Benzodiazepines, also known as benzos, are meant to be used as a treatment for insomnia, some seizures, and anxiety. Unfortunately, they are also addictive substances that can have dangerous effects on the body.
You might know that tranquilizers are harmful when taken in the short term, but what happens if you take benzodiazepines long-term? The unnerving answers may surprise you. If you know someone who has taken benzodiazepines for a long time or has an addiction to them, contact The Bluffs at 850.374.5331 today.
What Are Benzodiazepines?
The very first benzo was formulated in 1955 and hit the market under the name Librium. In 1963, the well-known tranquilizer diazepam entered the arena, which is more commonly known as Valium. At first, benzodiazepines seemed like an excellent alternative to barbiturates. Benzos seemed to be much safer and not as addictive.
By the 1970s, benzos were some of the most commonly prescribed drugs, but it still wasn’t known at this time that they could induce dependence and affect the brain as they do.
According to an article in the Journal of The American Society of Consultant Pharmacists, it wasn’t until the 1980s that the excitement surrounding benzos began to wane as the negative information started speaking for itself. By then, there was a huge problem at hand. Even today, the struggle to gain control over benzos continues.
Some commonly prescribed benzodiazepines include:
Benzos produce their effects by impacting a neurotransmitter in the brain known as GABA. This inhibitory neurotransmitter is responsible for decreasing certain neural activity, thereby producing calming effects. This includes decreased emotional stimulation, slowed breathing, and decreased overthinking. Benzos enhance the effect of GABA on the brain.
What Happens If You Take Benzodiazepines Long-Term?
The Alcohol and Drug Foundation states that there are numerous risks to long-term benzodiazepine use. Long-term is considered to be three to six months or more.
An Increased Risk of Alzheimer’s Disease
There is strong evidence to support the idea that there is a link between long-term benzo use and Alzheimer’s disease. Specifically, studies have shown that people who have taken benzos long-term increase their risk of developing the disease by 84%. Higher doses of benzos also seem to correlate with the development of Alzheimer’s.
Cognitive Impairment and Decline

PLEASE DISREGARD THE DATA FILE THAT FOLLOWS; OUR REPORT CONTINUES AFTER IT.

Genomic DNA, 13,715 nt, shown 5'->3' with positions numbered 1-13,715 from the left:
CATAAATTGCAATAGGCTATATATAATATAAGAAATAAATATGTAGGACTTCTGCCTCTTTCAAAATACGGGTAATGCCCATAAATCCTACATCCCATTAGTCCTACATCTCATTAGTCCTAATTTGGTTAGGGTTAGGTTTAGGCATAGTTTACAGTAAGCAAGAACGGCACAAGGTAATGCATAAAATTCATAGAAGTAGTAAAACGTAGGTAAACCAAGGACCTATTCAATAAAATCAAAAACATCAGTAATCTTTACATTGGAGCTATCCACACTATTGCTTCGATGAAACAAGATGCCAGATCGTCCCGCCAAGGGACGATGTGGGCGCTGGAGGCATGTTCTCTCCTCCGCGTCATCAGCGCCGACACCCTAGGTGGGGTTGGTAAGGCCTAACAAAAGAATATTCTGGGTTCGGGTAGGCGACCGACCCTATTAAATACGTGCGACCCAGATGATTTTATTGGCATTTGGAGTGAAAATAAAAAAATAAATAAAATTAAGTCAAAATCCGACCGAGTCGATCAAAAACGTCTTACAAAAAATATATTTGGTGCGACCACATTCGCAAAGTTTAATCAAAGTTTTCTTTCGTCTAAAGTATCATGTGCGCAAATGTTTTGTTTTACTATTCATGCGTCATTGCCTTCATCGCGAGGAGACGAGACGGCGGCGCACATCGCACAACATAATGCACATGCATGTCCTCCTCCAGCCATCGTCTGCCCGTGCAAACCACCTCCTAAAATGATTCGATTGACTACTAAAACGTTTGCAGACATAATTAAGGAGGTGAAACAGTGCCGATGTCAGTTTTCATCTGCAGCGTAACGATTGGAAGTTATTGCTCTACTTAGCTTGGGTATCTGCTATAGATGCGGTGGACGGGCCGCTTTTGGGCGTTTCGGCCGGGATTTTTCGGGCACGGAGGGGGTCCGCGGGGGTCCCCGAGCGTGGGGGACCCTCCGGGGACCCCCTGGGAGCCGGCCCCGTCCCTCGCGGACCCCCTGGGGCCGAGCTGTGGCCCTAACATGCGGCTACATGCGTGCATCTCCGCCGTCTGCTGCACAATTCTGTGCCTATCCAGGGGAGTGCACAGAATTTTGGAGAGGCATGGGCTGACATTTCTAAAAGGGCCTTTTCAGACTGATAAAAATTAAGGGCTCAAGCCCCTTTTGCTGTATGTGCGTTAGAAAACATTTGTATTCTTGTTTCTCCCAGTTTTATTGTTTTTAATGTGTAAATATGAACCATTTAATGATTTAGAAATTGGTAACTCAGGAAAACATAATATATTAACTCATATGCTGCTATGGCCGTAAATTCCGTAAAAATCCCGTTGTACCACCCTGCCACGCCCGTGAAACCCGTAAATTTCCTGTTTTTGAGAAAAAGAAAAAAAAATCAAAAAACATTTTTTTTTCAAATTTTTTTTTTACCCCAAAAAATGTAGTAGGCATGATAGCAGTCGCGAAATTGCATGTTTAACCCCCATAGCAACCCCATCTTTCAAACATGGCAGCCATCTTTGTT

Damage to certain areas of the brain can be caused by long-term use of benzos, including the areas that control memory and motor coordination, and memory loss can occur.
In addition, long-term use of benzos is associated with overall general cognitive decline. With this decline can come poor concentration ability, needing increased time to complete simple, ordinary tasks, and slower thinking.
Physical Effects of Long-Term Benzo Abuse
The effects of long-term benzo abuse also impact the body in several ways.
Slowed or Stopped Heart
With long-term benzo use, the heart slows down, which means it isn’t getting the workout that it should. When the heart slows, blood clots are more likely to form, increasing a person’s risk of heart attacks and strokes. In severe cases, the heart can go into cardiac arrest and stop.
Respiratory Suppression and Hypoxia
A person’s respiration rate slows with long-term use of benzos, and when this happens, hypoxia can occur. Hypoxia is when there is a lack of blood and oxygen in tissues throughout the body. Tissue death can occur under hypoxic conditions.
The effects of long-term benzo abuse can strain the liver, which is the organ responsible for metabolizing drugs. The damage caused to the liver tissue can lead to liver failure, which is a grave condition.
Treatment for Benzo Addiction with The Bluffs
Additional long-term effects of benzo use can include seizures, coma, and death, but treatment is available. If you or a loved one needs help with benzo addiction, reach out to The Bluffs today at 850.374.5331.